Kia ora and welcome back to our weekly wrap of all things Beehive and beyond.
This week we saw:
- The Arms Amendment Bill pass its first reading;
- The Prime Minister visit China for bilateral talks;
- The Te Hono Volume to Value forum in Hamilton;
- And more...
The Government continued to carry forward the spirit of unity and community that New Zealand has shown since the March 15 terror attack, moving quickly to get military style weapons out of our communities.
The Arms (Prohibited Firearms, Magazines, and Parts) Amendment Bill passed its First Reading, and the views of hundreds of thousands of New Zealanders were heard at Select Committee.
The principle of this legislation is very straightforward. There is overwhelming consensus on the principle of the legislation, which is to permanently ban military style assault weapons and rifles. The Government is moving quickly to remove these unwanted weapons.
The groups at the Select Committee spoke on behalf of tens of thousands of farmers, hunters, recreational users, gun dealers, gun clubs, as well as representatives of the city of Christchurch, the Islamic community and legal and medical experts.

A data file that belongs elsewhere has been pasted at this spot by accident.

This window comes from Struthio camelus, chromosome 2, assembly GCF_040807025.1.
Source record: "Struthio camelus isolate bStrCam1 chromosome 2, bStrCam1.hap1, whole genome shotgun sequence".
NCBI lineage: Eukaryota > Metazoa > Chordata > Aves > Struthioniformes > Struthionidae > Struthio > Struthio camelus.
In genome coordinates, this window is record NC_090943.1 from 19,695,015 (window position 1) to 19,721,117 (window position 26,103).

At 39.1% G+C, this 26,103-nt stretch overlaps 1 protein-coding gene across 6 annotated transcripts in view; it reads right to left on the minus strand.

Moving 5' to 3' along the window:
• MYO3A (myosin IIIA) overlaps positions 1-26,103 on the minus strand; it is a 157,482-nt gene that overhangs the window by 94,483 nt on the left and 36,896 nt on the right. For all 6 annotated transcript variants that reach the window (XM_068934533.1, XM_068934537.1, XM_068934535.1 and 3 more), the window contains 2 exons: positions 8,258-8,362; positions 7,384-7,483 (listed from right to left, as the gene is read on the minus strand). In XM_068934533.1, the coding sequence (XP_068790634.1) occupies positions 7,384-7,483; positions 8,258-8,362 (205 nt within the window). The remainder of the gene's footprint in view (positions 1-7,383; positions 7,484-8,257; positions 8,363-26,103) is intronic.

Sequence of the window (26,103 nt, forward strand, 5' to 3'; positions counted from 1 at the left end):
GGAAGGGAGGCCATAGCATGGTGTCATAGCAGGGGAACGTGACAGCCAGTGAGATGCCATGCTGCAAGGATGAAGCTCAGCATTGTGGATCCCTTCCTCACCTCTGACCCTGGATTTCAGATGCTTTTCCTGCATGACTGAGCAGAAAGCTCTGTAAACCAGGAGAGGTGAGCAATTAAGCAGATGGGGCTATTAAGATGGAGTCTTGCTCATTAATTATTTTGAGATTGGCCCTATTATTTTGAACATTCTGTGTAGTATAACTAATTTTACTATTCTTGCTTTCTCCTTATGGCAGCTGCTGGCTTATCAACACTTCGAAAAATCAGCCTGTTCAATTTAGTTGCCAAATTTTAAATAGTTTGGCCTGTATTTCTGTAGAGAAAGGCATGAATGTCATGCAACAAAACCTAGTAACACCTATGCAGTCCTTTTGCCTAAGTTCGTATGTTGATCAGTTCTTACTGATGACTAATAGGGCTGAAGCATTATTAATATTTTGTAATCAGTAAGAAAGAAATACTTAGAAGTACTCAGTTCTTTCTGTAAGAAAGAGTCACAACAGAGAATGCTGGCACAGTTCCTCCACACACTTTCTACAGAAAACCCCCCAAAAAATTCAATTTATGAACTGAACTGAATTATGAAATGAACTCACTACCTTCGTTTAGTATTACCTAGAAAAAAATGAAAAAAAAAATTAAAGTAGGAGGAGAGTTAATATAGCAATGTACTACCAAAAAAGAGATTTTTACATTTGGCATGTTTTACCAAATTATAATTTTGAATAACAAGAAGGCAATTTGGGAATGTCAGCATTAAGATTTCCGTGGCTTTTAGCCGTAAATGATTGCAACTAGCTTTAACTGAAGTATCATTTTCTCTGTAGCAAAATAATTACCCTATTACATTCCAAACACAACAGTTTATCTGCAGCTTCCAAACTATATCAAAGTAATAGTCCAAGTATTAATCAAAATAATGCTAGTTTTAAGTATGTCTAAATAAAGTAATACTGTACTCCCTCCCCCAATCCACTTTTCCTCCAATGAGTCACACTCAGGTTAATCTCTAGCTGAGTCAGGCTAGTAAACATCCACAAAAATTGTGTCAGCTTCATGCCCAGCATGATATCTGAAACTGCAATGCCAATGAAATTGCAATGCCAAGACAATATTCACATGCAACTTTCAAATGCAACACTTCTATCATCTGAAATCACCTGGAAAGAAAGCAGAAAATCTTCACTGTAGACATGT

On Monday, the Prime Minister was in Beijing, China to meet with President Xi and Premier Li. Jacinda Ardern said that the terror attack in Christchurch highlighted why our global relationships matter so much. The trip was a success, with leaders discussing how to further strengthen the trade relationship between our countries.
A raft of key policies also came into effect on 1 April, including a tax incentive for NZ businesses investing in Research & Development, an increase to the minimum wage, and an increase to the Superannuation and Veteran's Pension – read more here.
On Thursday, the Prime Minister joined primary sector leaders, as well as fellow MPs Nanaia Mahuta, Damien O’Connor and Jamie Strange, at the Te Hono Volume to Value Forum in Hamilton. It was a great opportunity to talk about growing the value of our primary exports, and how the Government can help drive sustainable growth in the farming sector.
In her speech, Jacinda Ardern talked about how New Zealand can be an example to the world, in producing high quality, ethical products, and of the value of kaitiakitanga – stewardship of the environment.
And on Friday the Prime Minister announced the selection of the Erebus Memorial Design. The design Te Paerangi Ataata - Sky Song, by Wellington firm Studio Pacific Architecture, artist Jason O’Hara and musician Warren Maxwell, has been selected. This project reflects the enormity of a tragedy that disrupted our sense of identity and security. It is a way for New Zealanders to honour the loss of 257 lives in the 1979 air accident in Antarctica.
This week the Government also focused on the response to the recent West Coast flooding. Many agencies and volunteers are engaged in the clean-up of the Fox River bed. The river has been successfully diverted from the landfill to make sure rubbish keeps clear of our rivers.